Walk into Karen Uyeda's quiet Irvine home most days of the week this holiday season, and you'll be bombarded with the comforting smell of freshly baked fruit pies.
At least that's how it's been since October, when the former aerospace engineer and mother of two took home a first-place ribbon at KCRW's Good Food Pie Contest — one of the region's preeminent deciders of quality homemade dessert — and the orders for her apple, tart cherry and strawberry pies started rolling in.
For Thanksgiving 2015, Uyeda says, she made 12 pies, mostly for friends and family, in her home kitchen's standard Kenmore oven. This year, she used the same oven to bake 88 pies over three days (many of them ordered by first-time customers through her Sweetcie Pie Etsy shop). Then, she spent two afternoons driving around Orange County delivering them herself.
This is the kind of one-person show that usually befits cottage-food-business owners, fledging culinary startups that operate in accordance with the California Homemade Food Act. Since the law, which allows certain types of non-refrigerated food products to be produced in home kitchens, first went into effect in January 2013, several hundred Orange County residents have applied for a license.
Uyeda started Sweetcie Pie in 2014 and launched her Etsy page in early 2015. She has a regular stall at the Orange County Great Park's Sunday farmers market, in Irvine, and as of a few weeks ago, her apple dumplings can be found at Stricklands Ice Cream, also in Irvine, on Fridays.
This fall, Sweetcie Pie became more than just a part-time hobby.
"I really like the production aspect, how to do more with less," Uyeda says of her fledging cottage businesses one recent morning while wearing a white chef's skull cap as she checked on a crumble-crust apple pie in the oven.
"It's not ready yet," she says. "I like them to be weeping through the top, those little beads of juice coming out, so I know that it's cooked and all the flavors are mixed and the crust is nice."
She closes the oven door and sets the timer for another few minutes.
Uyeda didn't always want to do pies. Originally, after she was laid off from her aerospace engineering job just shy of retirement, she joined Orange Coast College's culinary arts program and thought about making and selling Japanese-style pickles, the cold-fermented, sweet-and-sour kind her mother used to make when she was growing up. But when she realized that the refrigeration restrictions on cottage food companies eliminated that possibility (and the cost of renting an industrial kitchen was far too expensive), she decided to capitalize on another longtime favorite of hers: pie.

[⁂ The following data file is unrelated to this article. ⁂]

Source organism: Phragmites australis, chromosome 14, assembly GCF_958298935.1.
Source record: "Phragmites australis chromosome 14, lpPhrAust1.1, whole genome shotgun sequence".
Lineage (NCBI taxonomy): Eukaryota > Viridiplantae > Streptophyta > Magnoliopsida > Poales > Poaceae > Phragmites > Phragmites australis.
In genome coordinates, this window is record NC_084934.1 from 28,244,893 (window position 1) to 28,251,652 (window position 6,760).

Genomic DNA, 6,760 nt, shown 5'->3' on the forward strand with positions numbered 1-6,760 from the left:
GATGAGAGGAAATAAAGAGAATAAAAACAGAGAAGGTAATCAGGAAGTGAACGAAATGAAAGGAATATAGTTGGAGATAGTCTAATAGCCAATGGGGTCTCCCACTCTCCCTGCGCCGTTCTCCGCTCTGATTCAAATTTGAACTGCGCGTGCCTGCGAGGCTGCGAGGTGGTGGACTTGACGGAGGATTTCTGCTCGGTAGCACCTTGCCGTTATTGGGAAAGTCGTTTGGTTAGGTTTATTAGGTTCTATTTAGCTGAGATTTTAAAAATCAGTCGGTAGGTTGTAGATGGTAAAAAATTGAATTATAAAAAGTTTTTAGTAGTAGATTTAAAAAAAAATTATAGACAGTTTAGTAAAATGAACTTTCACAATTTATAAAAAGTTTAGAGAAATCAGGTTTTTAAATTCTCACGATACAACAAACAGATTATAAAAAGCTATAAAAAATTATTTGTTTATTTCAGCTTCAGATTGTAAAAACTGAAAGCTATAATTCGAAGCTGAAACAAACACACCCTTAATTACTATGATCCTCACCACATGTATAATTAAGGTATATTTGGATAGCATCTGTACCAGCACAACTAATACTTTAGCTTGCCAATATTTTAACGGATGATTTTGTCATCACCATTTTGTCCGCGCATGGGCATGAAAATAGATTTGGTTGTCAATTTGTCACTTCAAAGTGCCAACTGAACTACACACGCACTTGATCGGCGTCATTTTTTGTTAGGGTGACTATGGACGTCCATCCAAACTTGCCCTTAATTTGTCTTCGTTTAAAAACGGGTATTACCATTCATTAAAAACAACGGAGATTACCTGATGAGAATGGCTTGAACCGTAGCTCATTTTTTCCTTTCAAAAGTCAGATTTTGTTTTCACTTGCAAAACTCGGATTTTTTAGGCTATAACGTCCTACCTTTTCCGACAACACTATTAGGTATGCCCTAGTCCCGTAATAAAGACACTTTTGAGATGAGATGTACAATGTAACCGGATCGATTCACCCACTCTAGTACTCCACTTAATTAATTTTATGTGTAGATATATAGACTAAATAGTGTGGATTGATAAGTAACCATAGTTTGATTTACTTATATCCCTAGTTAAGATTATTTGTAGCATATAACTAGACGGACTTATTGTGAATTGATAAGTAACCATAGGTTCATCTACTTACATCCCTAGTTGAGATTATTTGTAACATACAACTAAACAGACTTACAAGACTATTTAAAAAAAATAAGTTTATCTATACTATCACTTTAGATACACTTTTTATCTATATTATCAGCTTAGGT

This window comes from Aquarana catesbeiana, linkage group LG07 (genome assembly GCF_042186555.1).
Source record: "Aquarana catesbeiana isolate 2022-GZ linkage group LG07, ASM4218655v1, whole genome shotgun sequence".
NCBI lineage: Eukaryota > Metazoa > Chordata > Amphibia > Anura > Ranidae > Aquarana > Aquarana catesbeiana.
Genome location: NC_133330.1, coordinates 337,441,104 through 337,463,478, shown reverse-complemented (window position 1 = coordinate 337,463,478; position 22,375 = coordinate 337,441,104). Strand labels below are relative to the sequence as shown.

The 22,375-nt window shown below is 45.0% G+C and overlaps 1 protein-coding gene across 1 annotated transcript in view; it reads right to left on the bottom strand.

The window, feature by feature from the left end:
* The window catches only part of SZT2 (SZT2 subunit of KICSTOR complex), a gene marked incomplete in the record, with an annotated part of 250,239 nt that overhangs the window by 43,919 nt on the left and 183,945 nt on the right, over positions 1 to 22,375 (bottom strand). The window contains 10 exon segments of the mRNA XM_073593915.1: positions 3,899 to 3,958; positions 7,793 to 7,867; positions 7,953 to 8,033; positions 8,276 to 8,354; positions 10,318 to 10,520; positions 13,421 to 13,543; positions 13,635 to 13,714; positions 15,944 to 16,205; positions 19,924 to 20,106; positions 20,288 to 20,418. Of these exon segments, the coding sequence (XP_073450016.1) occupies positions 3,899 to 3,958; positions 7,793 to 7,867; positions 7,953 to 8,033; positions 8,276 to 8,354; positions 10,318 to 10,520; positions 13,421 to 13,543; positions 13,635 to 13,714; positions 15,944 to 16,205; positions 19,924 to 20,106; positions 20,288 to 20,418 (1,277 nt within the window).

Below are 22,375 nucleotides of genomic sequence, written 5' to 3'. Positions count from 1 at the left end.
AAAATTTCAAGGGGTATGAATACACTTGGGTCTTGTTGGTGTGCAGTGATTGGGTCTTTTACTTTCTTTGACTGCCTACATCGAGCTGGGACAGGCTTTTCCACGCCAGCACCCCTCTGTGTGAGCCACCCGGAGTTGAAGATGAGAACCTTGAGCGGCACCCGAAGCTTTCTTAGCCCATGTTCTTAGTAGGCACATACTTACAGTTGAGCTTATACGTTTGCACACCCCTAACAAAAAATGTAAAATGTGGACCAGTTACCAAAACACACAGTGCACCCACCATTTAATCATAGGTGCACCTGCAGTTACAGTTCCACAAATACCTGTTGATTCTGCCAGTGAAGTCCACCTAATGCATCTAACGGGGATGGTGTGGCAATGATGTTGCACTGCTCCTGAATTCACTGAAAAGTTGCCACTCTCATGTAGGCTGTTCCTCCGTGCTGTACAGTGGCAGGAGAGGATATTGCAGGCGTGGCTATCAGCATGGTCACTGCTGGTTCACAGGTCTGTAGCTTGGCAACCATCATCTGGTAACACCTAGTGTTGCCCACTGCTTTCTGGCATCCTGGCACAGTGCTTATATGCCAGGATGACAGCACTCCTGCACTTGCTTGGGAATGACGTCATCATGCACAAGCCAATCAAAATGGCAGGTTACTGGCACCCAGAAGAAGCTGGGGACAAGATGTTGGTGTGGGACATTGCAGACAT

Between shifts at places like Tustin's Cream Pan Bakery and Leatherby's Cafe Rouge (where she currently works part-time as a garde manger), Uyeda would return to her personal pie recipes and tweak them for Sweetcie Pie. She swapped out regular supermarket butter for a European-style cultured butter that was being used for the croissants at Cream Pan. She tested dozens of different apple varietals to determine which ones would not overpower her pies with cloying sweetness. She called up Tanaka Farms near her house in Irvine and bought fresh strawberries for an all-local filling.
"At school you learn techniques and recipes, but my mother taught me how to taste," Uyeda says. "She taught me what tastes good and how to get certain flavors out of foods. With Japanese food, you're not tasting the butter or the wine — it's the ingredients that you're tasting."
The result is a lineup of fruit pies (the only kind that meet the cottage food requirements) that find the balance between sweet and tart, delicate and rich. Last summer, her Tanaka Farms strawberry pie won a blue ribbon at the OC Fair. At the KCRW Good Pie Contest, it was a tart cherry amaretto pie made with vegan coconut oil crust that nabbed her a first-place prize.
She also makes pear pies and berry pies and a custom creation she calls an apple dumpling. By far the sweetest of all her desserts, it has all the caramel syrup and cinnamon gooeyness of a traditional apple dumpling, but instead of an apple wrapped in pastry, it's laid horizontal in a pan, the pastry folded over double-sugar apple pie-style filling like a cut-and-serve strudel.
"I love giving out samples of my pies because people taste it and their eyes light up," says Uyeda. "They're always so surprised it's so good. They don't expect that from pie."
Homemade pies and sweets seem to be a lost art in today's fast-food nation, where the dessert table at any potluck is more likely to be filled with baked goods from Costco or Albertson's than something from a home kitchen.
Because commercially made pies use sub-par flours and fillings, Uyeda hopes to make homemade accessible again.
"There are a lot of people out there who like homemade but can't get it anymore or never had homemade, and once they try it they can't believe it," she says.
The timer on the oven beeps; the smell of baked apples wafts through the house. Uyeda puts on her skull cap and opens the oven door. Indeed, the apple pie appears to be weeping through its now-browned crust.
She takes it out and places it on a cooling shelf on the other side of the kitchen. Later in the day, she will put it in her car and deliver it to another happy Sweetcie Pie customer.
"If you are lucky enough to know a cottage baker that will sell their products to you, I think you are very lucky," she says. "Nice homemade food is hard to come by. Just ask my husband and children. Ever since I started this business, we've eaten so much takeout."